• Nanomaterial sampling at NIST

    1. 1. Applying NIOSH’s Nanomaterial Sampling Methods in the Laboratory Setting – Preliminary Observations<br />Michael K. Blumer, CIH<br />Jason T. Capriotti, CIH, CSP<br />National Institute of Standards and Technology (NIST)<br />Office of Safety, Health and Environment (OSHE)<br />
    2. 2. Presentation Outline <br />Review Occupational Exposure Monitoring<br />Review NIOSH Sampling Methods & Limitations<br />Case Study: Spraying Multi-walled Carbon Nanotubes<br />Photo: Carbon nanotubes with impurities; Credit: NIST<br />2<br />
    3. 3. Disclaimers<br />Certain commercial instruments are identified in this paper in order to specify the sampling procedures adequately. Such identification is not intended to imply recommendation or endorsement by the National Institute of Standards and Technology, nor is it intended to imply that the equipment identified is necessarily the best for the purpose.<br />Due to the preliminary nature of the sampling activities, no attempt at deriving statistical inferences was made.<br />3<br />
    4. 4. Introduction<br />NIST Safety Office is evaluating exposures in working labs<br />NIST researchers fabricate, test, and use variety of nanomaterials<br />Laboratory Setting<br />Small amounts of many different materials<br />Short-duration activities<br />Small population of highly educated, specialized workers<br />Exposure controls are commonly present<br />Local exhaust ventilation; fume hood, etc.<br />Personal protective equipment; lab coats, gloves, glasses<br />Ref: NIST HSI #23<br />Photo: Assembly of polystyrene particles held together by polyelectrolyte interaction fabricated by the Complex Fluids Group; Credit: NIST<br />4<br />
    5. 5. Occupational Exposure Monitoring<br />Traditional Exposure Monitoring<br />Occupational Exposure Limit (OEL)<br />Airborne concentration – mass of contaminant<br />Set by governmental agency or scientific association<br />Based on medical case studies, toxicology, epidemiology<br />Collect physical sample of airborne contaminant with pump and filter or adsorption tube<br />Laboratory analysis to quantify material collected<br />Calculate concentration and compare with OEL<br />5<br />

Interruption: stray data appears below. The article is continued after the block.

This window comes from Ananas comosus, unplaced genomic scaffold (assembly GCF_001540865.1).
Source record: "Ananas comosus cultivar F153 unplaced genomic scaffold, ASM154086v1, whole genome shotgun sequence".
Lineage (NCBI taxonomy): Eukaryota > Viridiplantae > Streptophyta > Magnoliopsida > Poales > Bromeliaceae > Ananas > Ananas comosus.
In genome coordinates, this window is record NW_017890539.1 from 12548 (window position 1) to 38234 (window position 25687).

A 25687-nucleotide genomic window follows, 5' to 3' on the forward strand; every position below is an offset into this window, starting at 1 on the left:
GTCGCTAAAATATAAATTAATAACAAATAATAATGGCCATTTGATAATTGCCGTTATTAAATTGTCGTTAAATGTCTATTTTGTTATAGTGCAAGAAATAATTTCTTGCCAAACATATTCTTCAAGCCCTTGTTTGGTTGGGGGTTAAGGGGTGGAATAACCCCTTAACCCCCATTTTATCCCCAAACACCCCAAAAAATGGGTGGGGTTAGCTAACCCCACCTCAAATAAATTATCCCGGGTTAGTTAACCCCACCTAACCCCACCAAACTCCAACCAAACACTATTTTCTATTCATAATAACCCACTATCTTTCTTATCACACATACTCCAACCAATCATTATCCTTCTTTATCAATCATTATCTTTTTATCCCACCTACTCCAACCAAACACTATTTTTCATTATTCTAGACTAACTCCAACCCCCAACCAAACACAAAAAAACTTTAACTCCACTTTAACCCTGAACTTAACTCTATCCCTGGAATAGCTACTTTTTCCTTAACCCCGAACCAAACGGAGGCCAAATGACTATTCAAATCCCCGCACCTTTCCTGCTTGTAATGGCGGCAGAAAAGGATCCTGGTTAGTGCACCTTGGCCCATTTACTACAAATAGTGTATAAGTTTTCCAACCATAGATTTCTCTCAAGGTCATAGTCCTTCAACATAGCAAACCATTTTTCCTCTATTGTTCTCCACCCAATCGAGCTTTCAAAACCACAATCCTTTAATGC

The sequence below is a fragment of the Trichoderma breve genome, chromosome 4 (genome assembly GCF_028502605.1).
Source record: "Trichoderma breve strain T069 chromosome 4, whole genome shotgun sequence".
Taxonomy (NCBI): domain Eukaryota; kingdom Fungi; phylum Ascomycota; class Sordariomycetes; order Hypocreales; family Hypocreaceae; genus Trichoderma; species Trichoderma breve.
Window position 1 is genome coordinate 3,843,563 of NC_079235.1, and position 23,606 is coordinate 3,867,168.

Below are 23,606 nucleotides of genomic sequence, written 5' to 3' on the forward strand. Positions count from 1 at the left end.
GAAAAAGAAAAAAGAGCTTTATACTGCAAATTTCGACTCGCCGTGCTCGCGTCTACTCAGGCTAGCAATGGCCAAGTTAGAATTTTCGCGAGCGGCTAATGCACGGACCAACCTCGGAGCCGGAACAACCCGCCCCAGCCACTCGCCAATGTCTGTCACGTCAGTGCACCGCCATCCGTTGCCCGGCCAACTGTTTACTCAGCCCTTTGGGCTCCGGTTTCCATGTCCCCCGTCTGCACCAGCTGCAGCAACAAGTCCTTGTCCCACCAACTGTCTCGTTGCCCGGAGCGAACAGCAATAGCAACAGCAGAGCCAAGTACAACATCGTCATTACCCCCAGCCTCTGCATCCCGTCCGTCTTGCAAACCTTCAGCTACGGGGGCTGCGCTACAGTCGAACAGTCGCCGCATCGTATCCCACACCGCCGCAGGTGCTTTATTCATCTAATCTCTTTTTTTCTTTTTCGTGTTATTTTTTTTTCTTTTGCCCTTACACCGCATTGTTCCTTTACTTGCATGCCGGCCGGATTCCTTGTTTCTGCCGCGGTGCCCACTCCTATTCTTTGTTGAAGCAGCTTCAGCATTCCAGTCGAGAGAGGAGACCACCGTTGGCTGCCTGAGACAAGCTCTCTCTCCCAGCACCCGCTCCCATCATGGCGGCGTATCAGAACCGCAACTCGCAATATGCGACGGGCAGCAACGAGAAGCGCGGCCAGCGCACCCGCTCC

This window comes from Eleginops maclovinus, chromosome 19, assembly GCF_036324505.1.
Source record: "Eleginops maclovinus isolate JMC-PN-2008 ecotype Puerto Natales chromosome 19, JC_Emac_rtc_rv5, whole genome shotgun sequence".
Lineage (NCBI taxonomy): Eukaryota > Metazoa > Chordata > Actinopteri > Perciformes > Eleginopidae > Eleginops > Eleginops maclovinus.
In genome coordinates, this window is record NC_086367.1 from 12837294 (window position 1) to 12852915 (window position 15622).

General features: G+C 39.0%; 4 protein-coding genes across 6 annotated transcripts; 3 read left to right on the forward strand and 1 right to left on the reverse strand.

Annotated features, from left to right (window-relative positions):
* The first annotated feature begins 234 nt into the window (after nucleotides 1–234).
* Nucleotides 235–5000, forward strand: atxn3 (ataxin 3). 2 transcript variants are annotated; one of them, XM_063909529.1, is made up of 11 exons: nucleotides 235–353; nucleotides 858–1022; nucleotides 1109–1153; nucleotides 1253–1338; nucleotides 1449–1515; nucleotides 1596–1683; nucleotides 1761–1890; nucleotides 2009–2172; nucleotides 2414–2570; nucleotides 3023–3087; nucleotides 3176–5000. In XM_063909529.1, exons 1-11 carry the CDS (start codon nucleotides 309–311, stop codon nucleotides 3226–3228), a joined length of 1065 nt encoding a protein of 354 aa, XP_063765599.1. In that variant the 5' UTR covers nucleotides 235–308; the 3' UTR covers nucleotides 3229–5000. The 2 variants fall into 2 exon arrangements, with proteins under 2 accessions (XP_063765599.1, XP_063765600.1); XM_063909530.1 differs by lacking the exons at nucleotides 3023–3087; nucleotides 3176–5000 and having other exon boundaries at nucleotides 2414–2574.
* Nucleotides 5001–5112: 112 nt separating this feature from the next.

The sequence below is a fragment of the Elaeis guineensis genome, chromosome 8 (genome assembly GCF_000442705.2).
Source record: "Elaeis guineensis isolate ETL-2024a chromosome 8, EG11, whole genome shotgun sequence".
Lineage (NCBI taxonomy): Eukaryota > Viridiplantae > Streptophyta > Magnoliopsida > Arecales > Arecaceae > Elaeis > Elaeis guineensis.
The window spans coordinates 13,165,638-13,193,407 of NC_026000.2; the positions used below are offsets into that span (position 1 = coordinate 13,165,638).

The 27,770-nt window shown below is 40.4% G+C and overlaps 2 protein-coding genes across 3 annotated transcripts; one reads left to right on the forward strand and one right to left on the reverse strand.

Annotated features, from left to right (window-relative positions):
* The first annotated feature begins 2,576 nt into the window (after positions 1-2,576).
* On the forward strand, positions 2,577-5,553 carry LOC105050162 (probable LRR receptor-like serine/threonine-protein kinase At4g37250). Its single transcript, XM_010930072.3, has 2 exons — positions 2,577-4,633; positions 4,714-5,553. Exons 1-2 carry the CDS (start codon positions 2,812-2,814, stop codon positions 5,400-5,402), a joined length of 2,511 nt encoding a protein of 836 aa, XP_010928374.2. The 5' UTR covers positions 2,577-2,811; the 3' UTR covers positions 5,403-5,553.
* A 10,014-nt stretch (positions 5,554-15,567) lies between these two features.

6. 6. ENM Exposure Monitoring<br />No OELs in most cases<br />Instead, evaluate change over background(Standard philosophy is to control exposure to carcinogens as low as technically possible)<br />Chemical-specific OELs for Carbon Nanotubes and Nanowires and Titanium Dioxide<br />Methods sensitive enough to reach lower OEL<br />NIOSH sampling methods for ENMs<br />6<br />
    7. 7. NIOSH NEAT Sampling Protocol<br />Particle Counters - Hand-held direct-reading<br />Condensation Particle Counter (CPC)<br />Optical Particle Counter (OPC)<br />Together provide semi-quantitative estimate of nanoparticles<br />Filter sample for SEM/TEM analysis<br />Particle identification and morphology<br />Filter sample for airborne chemical mass concentration<br />Traditional NIOSH sampling & analytical methods<br />Filter pairs at nanoparticle source and researcher’s personal breathing zone (PBZ)<br />Ref: Methner, M. , Hodson, L. and Geraci, C. (2010) 'Nanoparticle Emission Assessment Technique (NEAT) for the Identification and Measurement of Potential Inhalation Exposure to Engineered Nanomaterials — Part A', Journal of Occupational and Environmental Hygiene, 7: 3, 127 — 132, First published on: 16 December 2009 (iFirst)<br />7<br />
    8. 8. Condensation Particle Counter<br />Saturated alcohol condenses on particles to grow them to 10 micrometers (µm)<br />Count with optical detector<br />10 nm – 1,000 nm particle size<br />1 – 100,000 (particles/cm3)<br />Concentration accuracy ± 20 %<br />8<br />
    9. 9. Optical Particle Counter<br />Counts particles based on laser light scattering<br />Six size channels: 300 nm – 10,000 nm<br />Smallest size channel = 300 nm – 500 nm<br />Limited data-logging memory<br />Counting efficiency 50 % @ 300 nm,100 % @ >450 nm<br />Results in particles/liter of air<br />9<br />